On Wednesday evening we held our second Kyoto Bloggers meeting at the very excellent Impact HUB. I will write more about the event and about Impact HUB itself later, but today I want to share with you a short video of Ted Taylor reading from our ebook, Deep Kyoto: Walks. Ted gives a brief explanation of how and why he wrote the piece and then a reading from the piece itself. I have posted the text of the excerpt below.
Across Purple Fields
by Ted Taylor
Few embody living with spirit like toddlers. They make their way through the world tentatively, each day bringing with it new experience and wonder. Every endeavor is full, unselfconscious, perfect. Watching my daughter as we get ready to go out, I once again feel more than a little envious of this.
It helps me realize that I’ve been approaching Kyoto from the wrong perspective. When I first moved here, after twelve years in a small rural Japan Sea-coast city, I found Kyoto crowded, busy and filled with noise, a judgment made as I raced on my bicycle from one entertaining distraction to another. Yet recently, slowing down, I have begun to find the spaces in between. For as the Buddhists teach, it is in those spaces that satori lives, just as it does in the spaces between the breaths.
Perhaps I place too much emphasis on the subject, but it strikes me how little I hear Zen discussed today, in relation to this city in which it flourished. When I came to Japan twenty years ago, it was hard to separate the two, for it was an interest in Zen and meditation that brought me here in the first place. Yet after a number of years of sitting and practicing some of its related art forms, it began to dawn on me that Zen was less about the materialistic packaging of “culture,” and could instead be found in any act to which one brings complete awareness. And for my daughter, every act is performed in such a state. There is profundity in her putting on her jacket.
The margins of her world are limitless, an idea reflected in her name, Sora, which means ‘sky’ (a nod to New Mexico, the place of her birth), but also can be read as ‘emptiness,’ in the Buddhist sense. Sora’s world is measured not with the mathematical precision of adults, but measured by whatever she is engaged in. And like all adults, I’m afraid I’m guilty of often wanting to escape the oft-unpleasant immediate, and move instead toward pleasurable yet contrived diversions.
Sora is already standing in the entrance, shoes on, ready to make an escape of her own. And this house is conveniently located as if with the idea of escaping in mind. A seven minute walk to the east and I’m on a subway, moving south toward other train lines that take me to my beloved outdoors. I can claim that the walks to be had there are filled with spirit, but more often than not, I look at these as a respite from the mad pace of the city.
An escape indoors is also close by. A seven minute walk to the west brings me to a Zen temple that offers meditation nearly every morning, and on many a morning I can be found atop one of the round cushions placed at odds to the room’s squared corners. A poet who greatly inspires me used to meditate here a number of decades ago. I like to think that he and I have collaborated on the sheen of the temple floor, brought to a high polish by the focused sliding of feet in walking meditation.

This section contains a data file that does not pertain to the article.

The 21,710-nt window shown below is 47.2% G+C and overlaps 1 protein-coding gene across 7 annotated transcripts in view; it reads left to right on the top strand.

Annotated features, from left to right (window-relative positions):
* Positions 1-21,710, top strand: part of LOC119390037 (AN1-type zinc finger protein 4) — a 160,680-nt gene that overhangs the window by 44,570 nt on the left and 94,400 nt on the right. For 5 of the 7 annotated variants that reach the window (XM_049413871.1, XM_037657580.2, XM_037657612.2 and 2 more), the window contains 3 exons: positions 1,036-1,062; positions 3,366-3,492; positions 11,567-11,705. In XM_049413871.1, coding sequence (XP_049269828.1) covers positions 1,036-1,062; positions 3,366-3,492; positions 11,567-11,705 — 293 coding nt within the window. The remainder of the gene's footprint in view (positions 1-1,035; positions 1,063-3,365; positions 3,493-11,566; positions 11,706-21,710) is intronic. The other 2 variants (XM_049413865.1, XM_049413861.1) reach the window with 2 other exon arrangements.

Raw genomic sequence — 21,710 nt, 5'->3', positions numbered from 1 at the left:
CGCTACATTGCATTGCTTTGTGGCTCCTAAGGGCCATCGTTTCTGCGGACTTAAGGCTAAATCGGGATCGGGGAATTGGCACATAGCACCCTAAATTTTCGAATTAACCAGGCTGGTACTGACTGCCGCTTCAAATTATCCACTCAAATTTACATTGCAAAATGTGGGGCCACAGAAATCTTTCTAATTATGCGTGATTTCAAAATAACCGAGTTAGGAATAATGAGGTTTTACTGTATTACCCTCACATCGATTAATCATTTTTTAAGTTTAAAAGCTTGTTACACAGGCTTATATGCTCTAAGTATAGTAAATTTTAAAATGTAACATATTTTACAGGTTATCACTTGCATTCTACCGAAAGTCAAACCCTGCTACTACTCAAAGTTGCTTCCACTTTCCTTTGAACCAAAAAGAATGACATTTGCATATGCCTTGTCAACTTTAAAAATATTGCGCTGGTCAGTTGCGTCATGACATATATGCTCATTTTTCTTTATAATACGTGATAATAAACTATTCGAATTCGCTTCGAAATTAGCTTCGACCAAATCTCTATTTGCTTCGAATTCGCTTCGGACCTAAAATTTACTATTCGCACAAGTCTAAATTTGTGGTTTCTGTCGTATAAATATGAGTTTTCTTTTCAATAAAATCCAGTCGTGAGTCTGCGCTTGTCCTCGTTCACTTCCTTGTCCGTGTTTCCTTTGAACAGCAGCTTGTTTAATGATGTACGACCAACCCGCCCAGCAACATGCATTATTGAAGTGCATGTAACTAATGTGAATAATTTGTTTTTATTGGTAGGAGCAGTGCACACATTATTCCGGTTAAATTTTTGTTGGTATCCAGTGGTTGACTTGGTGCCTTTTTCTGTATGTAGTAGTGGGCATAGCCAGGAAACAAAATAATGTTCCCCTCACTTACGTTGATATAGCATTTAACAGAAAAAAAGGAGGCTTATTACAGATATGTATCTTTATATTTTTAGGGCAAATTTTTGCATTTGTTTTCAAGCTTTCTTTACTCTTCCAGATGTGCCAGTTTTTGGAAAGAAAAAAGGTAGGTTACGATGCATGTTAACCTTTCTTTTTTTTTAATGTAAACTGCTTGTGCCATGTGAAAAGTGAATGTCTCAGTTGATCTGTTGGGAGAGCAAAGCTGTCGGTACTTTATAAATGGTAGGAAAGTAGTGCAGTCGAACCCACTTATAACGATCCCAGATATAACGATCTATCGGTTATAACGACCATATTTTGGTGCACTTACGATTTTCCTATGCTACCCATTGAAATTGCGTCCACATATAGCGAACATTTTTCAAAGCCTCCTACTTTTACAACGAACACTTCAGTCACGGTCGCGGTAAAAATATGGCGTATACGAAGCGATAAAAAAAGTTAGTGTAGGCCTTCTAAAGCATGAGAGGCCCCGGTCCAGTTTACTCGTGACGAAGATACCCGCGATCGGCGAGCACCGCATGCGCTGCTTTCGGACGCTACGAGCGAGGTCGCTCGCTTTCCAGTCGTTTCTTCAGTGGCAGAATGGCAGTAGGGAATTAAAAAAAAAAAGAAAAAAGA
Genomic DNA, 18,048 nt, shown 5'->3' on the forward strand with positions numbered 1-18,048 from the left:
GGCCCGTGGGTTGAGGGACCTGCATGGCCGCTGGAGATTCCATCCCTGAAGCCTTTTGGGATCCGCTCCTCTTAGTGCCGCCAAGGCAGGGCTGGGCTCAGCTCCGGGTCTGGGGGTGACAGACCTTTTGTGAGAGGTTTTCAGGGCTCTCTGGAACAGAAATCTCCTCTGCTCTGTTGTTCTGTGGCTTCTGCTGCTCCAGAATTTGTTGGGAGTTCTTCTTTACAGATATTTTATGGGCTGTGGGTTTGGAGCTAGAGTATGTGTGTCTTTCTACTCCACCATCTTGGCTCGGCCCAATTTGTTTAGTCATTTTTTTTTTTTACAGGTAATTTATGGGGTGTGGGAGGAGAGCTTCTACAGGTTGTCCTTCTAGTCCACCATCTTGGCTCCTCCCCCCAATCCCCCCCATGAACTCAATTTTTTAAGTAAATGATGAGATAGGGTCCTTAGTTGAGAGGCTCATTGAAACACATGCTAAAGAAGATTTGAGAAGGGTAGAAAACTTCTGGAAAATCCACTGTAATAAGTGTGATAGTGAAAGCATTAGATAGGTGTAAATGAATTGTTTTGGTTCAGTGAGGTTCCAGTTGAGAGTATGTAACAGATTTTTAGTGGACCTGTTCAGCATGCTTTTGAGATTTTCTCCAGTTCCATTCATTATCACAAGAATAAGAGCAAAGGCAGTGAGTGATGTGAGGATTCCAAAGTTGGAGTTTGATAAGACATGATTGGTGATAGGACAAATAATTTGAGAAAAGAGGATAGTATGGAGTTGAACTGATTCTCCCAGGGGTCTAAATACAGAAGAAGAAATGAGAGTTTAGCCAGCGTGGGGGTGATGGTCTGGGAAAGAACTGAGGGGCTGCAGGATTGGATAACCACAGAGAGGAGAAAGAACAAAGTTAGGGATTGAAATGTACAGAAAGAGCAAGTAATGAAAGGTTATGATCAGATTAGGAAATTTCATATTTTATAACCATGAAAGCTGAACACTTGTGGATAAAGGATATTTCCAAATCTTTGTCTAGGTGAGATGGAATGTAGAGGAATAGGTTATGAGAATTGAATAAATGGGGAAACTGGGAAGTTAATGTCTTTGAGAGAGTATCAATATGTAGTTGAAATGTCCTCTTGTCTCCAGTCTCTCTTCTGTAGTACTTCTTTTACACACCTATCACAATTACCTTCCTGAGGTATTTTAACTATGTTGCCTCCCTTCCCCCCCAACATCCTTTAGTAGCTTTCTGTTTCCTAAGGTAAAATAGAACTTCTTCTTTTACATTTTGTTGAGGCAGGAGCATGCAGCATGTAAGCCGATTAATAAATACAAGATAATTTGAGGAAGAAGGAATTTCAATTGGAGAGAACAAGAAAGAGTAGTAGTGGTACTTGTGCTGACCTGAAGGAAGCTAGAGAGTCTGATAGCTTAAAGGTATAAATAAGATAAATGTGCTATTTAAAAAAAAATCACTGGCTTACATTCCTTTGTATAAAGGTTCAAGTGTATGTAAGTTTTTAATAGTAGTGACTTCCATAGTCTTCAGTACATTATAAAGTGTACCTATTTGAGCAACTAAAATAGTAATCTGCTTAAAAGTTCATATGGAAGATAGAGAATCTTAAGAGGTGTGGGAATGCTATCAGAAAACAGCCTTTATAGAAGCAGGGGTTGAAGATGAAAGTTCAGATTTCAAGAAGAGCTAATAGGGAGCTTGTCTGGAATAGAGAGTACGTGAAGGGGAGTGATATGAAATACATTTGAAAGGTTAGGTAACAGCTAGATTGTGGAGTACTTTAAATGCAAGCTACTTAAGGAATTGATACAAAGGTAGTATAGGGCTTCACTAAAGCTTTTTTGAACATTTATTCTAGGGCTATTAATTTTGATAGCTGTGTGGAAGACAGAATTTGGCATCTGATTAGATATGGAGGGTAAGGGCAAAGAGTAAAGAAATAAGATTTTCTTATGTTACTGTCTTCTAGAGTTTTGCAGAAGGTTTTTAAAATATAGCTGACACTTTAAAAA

These days, I find more meditation in my walks with Sora. I follow her lead, being ever the student. Unlike the timed sessions at the temple, our walks are timeless. It is impossible to predict how long they will take, or what the world will offer up. But always, the route is the same. Two blocks over, one block up…
…I step from my front door and look immediately upward. Living as I do in a traditional machiya, the view of the sky is limited to a single window, and I actually have to go outdoors to see what the weather is doing. Often I’ll have some idea due to the weather within the house. Property tax in Kyoto was once measured in the width of a structure, so machiya were built long and thin and are affectionately referred to as ‘eel’s dens.’ My own house is six small rooms lain end to end, the windowless inner rooms holding the winter’s cold a little too effectively. Now, as I look upward, I think yet again that the one thing I most dislike about Kyoto is that even out on the streets you can’t really see the sky. The roads are narrow, above which tall buildings are bound by a tangle of power lines. So it is a good thing that Kyoto has plenty at ground level to delight the eyes.
Text by Ted Taylor. To read the rest of Ted’s walk, download Deep Kyoto: Walks here: LINK.
About Deep Kyoto: Walks
Deep Kyoto: Walks is an independently produced anthology of meditative strolls, rambles, hikes and ambles around Japan’s ancient capital. All of the writers and artists involved in this project have lived and worked in Kyoto for many years and know it intimately. The book is in part a literary tribute to the city that they love and in part a tribute to the art of walking for its own sake.
About Ted Taylor
Based in Kyoto, Ted’s work has appeared in The Japan Times, Kyoto Journal, Resurgence, Outdoor Japan, Kansai Time Out, Elephant Journal, and Skyward: JAL’s Inflight Magazine, as well as in various print and online publications. A Contributing Editor at Kyoto Journal, he won the top prize in the Kyoto International Cultural Association Essay Contest. He is currently at work on a series of books about walking Japan’s ancient highways. Ted blogs at www.notesfromthenog.blogspot.jp.